At one point, the narrator stumbles on an “undeniable” piece of supporting evidence—a Buddhist statue from the Goryeo dynasty.
The statue’s rectangular hat, he says, could only be a pizza box. “I think this the first buy one, get one free garlic bread promotions of the time,” the narrator goes on to say.
Kim looks momentarily panicked—he needs to drop this order off before he can start cooking.
A large group of women with two foreign men are giggling and passing around selfie sticks. Pizza, the bank employees say the recipes tend to be more toned down than at other chains.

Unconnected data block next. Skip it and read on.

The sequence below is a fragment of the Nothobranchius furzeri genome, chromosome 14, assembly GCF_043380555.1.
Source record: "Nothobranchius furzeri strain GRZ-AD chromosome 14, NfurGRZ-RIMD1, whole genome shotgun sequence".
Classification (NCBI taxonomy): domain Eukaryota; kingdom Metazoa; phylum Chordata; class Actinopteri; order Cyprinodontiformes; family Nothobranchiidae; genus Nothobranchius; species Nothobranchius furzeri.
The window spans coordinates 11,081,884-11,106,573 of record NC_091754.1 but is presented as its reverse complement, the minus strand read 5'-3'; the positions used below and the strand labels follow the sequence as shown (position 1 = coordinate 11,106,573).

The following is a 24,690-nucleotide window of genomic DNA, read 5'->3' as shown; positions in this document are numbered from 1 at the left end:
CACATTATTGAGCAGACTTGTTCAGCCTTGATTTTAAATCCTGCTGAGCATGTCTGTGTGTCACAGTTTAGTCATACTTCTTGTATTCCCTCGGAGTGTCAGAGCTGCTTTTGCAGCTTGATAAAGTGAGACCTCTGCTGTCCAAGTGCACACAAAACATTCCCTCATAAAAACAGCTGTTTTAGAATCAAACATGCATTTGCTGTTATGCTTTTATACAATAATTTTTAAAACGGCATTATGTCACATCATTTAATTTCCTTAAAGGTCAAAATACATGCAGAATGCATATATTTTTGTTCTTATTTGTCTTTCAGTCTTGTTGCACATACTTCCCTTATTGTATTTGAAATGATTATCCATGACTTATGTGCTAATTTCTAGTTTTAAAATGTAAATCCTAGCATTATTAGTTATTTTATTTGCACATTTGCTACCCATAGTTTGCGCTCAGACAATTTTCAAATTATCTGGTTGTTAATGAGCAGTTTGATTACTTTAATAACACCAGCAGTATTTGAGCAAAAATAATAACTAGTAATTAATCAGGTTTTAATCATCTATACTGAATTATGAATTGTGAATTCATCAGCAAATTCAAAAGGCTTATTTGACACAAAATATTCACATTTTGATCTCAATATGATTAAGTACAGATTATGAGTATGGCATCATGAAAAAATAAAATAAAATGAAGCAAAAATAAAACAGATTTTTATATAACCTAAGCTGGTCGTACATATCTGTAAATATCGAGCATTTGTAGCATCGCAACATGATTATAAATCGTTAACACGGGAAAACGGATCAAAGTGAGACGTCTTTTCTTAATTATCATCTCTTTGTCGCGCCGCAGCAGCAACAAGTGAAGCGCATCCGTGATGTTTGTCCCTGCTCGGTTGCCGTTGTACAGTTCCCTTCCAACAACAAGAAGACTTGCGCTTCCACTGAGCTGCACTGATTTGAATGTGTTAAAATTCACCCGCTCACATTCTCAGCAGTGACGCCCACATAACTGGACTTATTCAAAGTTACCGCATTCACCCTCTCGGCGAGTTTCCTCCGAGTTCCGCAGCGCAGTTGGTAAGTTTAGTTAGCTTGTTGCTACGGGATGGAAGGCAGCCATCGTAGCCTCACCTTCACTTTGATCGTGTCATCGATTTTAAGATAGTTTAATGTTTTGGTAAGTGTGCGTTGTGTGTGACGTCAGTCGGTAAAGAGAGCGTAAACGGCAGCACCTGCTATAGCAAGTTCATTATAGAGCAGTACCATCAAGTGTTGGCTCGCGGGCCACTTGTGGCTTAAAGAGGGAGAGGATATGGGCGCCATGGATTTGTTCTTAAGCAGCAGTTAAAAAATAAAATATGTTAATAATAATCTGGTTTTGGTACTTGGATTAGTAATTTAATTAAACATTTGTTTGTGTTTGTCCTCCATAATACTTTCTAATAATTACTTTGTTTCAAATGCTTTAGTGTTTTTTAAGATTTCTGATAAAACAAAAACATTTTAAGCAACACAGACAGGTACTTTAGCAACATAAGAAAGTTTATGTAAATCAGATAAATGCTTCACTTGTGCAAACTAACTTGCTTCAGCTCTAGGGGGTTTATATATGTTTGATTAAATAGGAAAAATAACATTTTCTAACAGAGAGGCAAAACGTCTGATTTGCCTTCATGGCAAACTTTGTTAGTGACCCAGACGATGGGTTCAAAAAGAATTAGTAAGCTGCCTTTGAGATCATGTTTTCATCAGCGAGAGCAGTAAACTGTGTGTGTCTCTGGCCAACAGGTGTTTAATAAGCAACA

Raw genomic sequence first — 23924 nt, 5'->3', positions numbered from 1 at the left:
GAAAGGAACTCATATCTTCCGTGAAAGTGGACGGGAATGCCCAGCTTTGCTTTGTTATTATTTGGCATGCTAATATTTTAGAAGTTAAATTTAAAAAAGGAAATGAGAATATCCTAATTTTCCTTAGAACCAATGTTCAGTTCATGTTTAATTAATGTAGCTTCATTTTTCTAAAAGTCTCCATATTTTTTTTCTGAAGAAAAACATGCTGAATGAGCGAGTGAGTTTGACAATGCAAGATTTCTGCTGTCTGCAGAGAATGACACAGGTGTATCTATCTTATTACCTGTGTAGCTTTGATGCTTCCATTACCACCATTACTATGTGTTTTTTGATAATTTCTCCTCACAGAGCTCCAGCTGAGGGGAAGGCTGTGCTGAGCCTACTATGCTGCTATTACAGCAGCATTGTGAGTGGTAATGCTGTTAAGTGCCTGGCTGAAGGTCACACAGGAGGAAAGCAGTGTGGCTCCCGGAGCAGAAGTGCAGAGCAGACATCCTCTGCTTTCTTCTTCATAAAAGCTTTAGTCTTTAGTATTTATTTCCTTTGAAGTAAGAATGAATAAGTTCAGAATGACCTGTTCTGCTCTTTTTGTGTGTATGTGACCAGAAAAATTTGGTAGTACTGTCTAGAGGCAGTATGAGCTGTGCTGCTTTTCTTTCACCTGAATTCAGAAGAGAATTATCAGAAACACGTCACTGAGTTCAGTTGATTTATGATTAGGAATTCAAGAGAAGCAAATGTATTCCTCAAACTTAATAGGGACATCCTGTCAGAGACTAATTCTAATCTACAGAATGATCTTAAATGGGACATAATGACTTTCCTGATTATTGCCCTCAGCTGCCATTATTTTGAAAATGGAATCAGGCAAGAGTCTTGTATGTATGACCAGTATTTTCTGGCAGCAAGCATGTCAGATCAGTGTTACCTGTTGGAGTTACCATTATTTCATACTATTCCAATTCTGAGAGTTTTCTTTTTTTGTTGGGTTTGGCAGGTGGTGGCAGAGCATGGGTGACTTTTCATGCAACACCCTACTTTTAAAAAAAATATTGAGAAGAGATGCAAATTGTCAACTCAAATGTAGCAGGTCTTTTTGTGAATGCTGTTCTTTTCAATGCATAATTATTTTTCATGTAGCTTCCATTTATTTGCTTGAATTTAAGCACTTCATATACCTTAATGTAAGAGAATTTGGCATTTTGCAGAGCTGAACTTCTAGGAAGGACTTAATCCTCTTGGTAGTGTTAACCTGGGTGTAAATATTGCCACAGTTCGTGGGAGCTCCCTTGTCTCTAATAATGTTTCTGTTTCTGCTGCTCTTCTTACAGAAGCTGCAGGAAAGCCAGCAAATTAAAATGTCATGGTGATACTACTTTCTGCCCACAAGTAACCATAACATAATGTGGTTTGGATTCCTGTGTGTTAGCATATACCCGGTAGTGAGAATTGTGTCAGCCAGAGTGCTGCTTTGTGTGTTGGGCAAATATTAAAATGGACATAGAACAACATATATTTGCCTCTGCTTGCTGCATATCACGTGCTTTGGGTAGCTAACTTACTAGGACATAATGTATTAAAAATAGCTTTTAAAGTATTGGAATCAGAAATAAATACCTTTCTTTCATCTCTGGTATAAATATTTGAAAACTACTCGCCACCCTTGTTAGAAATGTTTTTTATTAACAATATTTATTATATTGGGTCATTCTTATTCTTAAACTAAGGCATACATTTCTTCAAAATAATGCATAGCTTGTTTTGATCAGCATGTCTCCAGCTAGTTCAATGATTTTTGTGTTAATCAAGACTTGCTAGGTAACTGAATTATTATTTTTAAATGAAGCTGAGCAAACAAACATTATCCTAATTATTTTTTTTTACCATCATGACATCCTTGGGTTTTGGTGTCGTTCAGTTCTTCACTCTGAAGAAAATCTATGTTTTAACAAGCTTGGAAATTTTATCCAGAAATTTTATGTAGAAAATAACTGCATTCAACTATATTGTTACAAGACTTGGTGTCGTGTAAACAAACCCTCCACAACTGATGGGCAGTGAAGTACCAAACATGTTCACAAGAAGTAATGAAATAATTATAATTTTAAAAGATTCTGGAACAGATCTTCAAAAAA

On online expat forums, pizza is a subject that elicits strong language and virtual throw downs.
That’s because if your idea of a pizza is charred, bubbled, and Neapolitan, or the cheap and nasty variety with ham and pineapple, pizza here can seem, well, very peculiar.
Christmas tree lights wink in the corner; folded, check blankets rest on chair backs; and Korean hip hop group Dynamic Duo plays over the speakers.
It’s noon, and as Kim boxes up the last pizza, a group of middle school students and Kia employees marches in.